Of course there were meltdowns, and times that we felt overwhelmed by the crowds, and the lines for rides or food, or the fact that Jack would only eat french fries or sweets while in the parks. But none of that stuff was a big deal. I never felt discouraged, or like we were having a bad day. We always bounced back. The exercise, and the warmth, and the delightful newness of it all were enough to keep us going. I actually felt great, even as I fell into bed exhausted at night.
On our first day we went to the Magic Kingdom, and were pretty blown away by the sheer number of people – it is clearly the busiest of the Disney World parks. But after a while we figured out how to work the system with “Fast passes” for the rides, and a keen eye for the parades or shows. The turning point from “whoa, this is crazy” to “wow, this is great!” happened for me when we saw our first show in front of the Cinderella Castle.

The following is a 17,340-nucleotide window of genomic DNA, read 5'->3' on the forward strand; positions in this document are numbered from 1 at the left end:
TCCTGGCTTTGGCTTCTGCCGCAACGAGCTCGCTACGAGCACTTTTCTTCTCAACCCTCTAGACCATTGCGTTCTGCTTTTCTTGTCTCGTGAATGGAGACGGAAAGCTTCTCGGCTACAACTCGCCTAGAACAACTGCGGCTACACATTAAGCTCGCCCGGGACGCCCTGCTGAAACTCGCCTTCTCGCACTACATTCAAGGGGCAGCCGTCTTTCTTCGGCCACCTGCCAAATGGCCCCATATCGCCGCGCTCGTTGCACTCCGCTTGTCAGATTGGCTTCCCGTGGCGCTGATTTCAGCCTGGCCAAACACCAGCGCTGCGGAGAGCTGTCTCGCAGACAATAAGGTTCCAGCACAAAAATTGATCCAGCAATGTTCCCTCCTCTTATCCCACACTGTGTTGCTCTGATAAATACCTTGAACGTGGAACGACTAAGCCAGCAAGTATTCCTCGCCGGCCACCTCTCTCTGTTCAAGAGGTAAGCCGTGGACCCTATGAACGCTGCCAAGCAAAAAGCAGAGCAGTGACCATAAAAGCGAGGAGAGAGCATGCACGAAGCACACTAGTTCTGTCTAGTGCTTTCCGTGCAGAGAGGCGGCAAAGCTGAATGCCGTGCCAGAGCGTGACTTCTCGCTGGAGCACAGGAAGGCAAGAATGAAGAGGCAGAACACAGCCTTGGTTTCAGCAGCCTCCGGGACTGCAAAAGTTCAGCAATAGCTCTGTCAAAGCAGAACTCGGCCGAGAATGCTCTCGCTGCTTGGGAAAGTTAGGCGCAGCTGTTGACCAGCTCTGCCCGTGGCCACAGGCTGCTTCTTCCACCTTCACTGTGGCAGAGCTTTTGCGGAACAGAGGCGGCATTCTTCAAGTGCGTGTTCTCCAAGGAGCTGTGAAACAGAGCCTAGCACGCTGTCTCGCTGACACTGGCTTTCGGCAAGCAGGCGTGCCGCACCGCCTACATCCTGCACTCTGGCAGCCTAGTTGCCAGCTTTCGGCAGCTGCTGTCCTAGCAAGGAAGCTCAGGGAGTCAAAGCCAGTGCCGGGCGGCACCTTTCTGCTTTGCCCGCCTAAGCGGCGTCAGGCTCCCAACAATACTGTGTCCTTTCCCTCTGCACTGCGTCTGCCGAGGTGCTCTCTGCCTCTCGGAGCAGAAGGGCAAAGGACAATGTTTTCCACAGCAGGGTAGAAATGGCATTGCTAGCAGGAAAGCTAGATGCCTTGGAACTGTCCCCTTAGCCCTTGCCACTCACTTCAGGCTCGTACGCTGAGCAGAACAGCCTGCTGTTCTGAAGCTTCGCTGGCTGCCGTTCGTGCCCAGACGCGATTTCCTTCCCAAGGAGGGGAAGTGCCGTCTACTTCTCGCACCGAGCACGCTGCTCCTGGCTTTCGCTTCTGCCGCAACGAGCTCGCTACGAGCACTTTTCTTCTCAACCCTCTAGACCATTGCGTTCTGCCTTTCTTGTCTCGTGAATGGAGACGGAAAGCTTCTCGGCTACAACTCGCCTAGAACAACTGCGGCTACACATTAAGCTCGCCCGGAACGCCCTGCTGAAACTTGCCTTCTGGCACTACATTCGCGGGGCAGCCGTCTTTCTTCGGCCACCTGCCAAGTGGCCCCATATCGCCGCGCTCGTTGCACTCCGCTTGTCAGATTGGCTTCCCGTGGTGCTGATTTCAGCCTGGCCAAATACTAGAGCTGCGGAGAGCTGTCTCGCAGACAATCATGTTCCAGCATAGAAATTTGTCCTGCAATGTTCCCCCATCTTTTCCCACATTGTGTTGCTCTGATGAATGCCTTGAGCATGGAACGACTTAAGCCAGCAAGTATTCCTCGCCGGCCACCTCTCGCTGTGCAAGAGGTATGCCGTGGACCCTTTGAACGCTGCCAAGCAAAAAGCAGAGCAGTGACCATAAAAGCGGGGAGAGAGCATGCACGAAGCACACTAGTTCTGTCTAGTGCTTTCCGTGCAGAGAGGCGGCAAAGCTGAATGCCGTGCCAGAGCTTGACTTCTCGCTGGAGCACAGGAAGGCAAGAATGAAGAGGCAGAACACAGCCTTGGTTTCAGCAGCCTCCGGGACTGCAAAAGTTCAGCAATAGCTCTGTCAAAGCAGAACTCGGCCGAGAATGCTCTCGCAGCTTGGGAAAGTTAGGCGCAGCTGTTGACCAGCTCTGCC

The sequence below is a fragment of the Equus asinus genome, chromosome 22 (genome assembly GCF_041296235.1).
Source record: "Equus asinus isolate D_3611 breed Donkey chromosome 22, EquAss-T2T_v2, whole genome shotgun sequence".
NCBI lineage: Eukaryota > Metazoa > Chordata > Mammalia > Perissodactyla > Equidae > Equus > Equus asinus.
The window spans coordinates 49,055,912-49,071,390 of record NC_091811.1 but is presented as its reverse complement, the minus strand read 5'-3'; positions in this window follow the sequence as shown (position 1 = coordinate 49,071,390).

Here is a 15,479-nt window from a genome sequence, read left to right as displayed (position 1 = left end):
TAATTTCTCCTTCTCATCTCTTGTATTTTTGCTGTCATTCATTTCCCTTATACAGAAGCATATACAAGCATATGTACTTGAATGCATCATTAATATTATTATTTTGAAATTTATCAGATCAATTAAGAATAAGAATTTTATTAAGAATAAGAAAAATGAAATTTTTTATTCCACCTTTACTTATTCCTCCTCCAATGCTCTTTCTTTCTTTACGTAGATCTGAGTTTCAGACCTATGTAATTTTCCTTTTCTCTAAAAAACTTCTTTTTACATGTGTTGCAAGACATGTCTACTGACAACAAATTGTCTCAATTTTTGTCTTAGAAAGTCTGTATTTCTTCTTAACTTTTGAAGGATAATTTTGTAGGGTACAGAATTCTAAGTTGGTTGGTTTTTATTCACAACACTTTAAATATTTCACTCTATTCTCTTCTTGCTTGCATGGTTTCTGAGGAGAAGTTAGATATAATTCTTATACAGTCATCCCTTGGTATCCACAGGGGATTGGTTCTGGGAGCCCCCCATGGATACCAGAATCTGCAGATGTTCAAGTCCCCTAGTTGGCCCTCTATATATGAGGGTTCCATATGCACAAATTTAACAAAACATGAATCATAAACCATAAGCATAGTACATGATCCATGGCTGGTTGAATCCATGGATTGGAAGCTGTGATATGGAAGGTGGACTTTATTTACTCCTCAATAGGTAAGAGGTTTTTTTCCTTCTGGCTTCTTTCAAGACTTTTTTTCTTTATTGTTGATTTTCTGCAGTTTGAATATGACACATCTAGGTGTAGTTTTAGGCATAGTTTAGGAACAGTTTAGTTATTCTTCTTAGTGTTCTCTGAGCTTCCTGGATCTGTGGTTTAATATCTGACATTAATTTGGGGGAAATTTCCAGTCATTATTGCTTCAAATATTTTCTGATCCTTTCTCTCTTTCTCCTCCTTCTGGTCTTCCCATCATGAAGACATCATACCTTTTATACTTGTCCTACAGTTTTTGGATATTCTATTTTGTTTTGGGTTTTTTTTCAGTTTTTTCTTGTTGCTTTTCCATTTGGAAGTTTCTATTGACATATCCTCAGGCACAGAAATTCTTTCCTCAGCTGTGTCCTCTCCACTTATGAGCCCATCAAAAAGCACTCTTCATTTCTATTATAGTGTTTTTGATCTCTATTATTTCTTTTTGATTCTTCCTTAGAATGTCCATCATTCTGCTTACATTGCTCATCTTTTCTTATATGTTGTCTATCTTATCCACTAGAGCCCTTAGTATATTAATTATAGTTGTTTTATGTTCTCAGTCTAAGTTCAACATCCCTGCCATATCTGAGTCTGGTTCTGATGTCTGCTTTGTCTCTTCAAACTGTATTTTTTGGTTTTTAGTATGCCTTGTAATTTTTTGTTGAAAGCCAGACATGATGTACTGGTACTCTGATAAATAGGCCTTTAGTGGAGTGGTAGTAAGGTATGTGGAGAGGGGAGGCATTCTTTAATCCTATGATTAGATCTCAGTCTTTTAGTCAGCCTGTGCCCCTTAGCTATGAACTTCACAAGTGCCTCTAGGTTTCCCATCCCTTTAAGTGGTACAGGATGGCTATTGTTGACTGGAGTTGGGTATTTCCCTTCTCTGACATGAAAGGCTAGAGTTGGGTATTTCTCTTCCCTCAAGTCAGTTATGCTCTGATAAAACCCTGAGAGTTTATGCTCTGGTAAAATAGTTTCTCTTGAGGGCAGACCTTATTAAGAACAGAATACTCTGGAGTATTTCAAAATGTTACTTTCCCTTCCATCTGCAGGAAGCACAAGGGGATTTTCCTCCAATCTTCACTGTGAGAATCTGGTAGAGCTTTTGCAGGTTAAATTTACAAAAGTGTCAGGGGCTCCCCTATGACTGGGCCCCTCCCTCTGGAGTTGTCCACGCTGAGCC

Fiona also got to ride her first roller coaster (The Barnstormer – a kid-friendly one with a few real thrills), which she described thus: “It wasn’t too slow like some rides that are boring to me, and it wasn’t too scary, it was just right, in the middle…it was great!”
The best part of the day for us actually happened at night: The Electrical Parade. It’s hard to describe, but the way Tinkerbell came out dancing in her hot-air balloon, leading all the lit-up characters through the streets, was enchanting. I especially loved the lines of glowing princesses, swirling under canopies of sparkle.
Fiona was beside herself, saying that it was better than treats, better than anything she’d seen, and that she wanted to see it again, and she couldn’t stop thinking about it. A mouse from Cinderella had touched her hand on the sidelines, and Fiona kept checking to make sure I wasn’t sad that the mouse hadn’t touched my hand, too. I said, “No, I’m GLAD she touched you instead of me! I’m happy for you!!”